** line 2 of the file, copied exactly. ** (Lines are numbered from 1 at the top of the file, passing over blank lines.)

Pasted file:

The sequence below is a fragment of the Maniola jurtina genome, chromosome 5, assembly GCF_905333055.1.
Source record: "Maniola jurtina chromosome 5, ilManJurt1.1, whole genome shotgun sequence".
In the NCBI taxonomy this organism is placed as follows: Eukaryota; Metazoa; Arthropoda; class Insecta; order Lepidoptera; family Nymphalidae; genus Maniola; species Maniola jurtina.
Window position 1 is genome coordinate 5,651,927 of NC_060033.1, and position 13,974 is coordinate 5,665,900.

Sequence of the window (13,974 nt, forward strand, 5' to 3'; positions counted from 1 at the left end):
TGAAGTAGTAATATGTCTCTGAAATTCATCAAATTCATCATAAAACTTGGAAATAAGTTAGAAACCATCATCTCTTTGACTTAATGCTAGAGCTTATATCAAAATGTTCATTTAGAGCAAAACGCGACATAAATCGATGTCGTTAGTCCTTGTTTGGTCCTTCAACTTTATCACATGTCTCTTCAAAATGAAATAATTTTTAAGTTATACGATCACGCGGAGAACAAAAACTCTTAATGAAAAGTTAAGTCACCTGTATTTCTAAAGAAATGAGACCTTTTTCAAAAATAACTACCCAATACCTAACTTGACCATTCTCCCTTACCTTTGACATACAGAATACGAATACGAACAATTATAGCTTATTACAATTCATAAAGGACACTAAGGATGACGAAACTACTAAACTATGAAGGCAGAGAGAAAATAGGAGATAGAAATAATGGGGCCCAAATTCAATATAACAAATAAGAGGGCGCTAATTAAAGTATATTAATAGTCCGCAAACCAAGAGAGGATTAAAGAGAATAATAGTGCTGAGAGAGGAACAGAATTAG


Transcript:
Source record: "Maniola jurtina chromosome 5, ilManJurt1.1, whole genome shotgun sequence".